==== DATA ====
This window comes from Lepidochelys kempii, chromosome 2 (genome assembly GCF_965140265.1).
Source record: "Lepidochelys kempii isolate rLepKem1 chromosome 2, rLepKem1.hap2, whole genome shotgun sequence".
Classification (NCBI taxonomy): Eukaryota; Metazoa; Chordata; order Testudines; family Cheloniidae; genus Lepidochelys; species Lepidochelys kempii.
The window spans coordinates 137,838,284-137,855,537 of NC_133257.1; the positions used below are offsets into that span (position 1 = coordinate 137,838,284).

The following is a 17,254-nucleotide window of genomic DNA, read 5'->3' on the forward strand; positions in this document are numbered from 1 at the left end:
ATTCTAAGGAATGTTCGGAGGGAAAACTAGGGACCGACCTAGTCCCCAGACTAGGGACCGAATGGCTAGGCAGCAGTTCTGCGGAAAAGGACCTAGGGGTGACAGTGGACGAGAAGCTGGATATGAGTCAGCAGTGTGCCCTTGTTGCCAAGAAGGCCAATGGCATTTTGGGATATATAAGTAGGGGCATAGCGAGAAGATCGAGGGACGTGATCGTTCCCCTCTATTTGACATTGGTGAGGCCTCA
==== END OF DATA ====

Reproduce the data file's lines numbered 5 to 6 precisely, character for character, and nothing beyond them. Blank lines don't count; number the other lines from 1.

The following is a 17,254-nucleotide window of genomic DNA, read 5'->3' on the forward strand; positions in this document are numbered from 1 at the left end:
ATTCTAAGGAATGTTCGGAGGGAAAACTAGGGACCGACCTAGTCCCCAGACTAGGGACCGAATGGCTAGGCAGCAGTTCTGCGGAAAAGGACCTAGGGGTGACAGTGGACGAGAAGCTGGATATGAGTCAGCAGTGTGCCCTTGTTGCCAAGAAGGCCAATGGCATTTTGGGATATATAAGTAGGGGCATAGCGAGAAGATCGAGGGACGTGATCGTTCCCCTCTATTTGACATTGGTGAGGCCTCA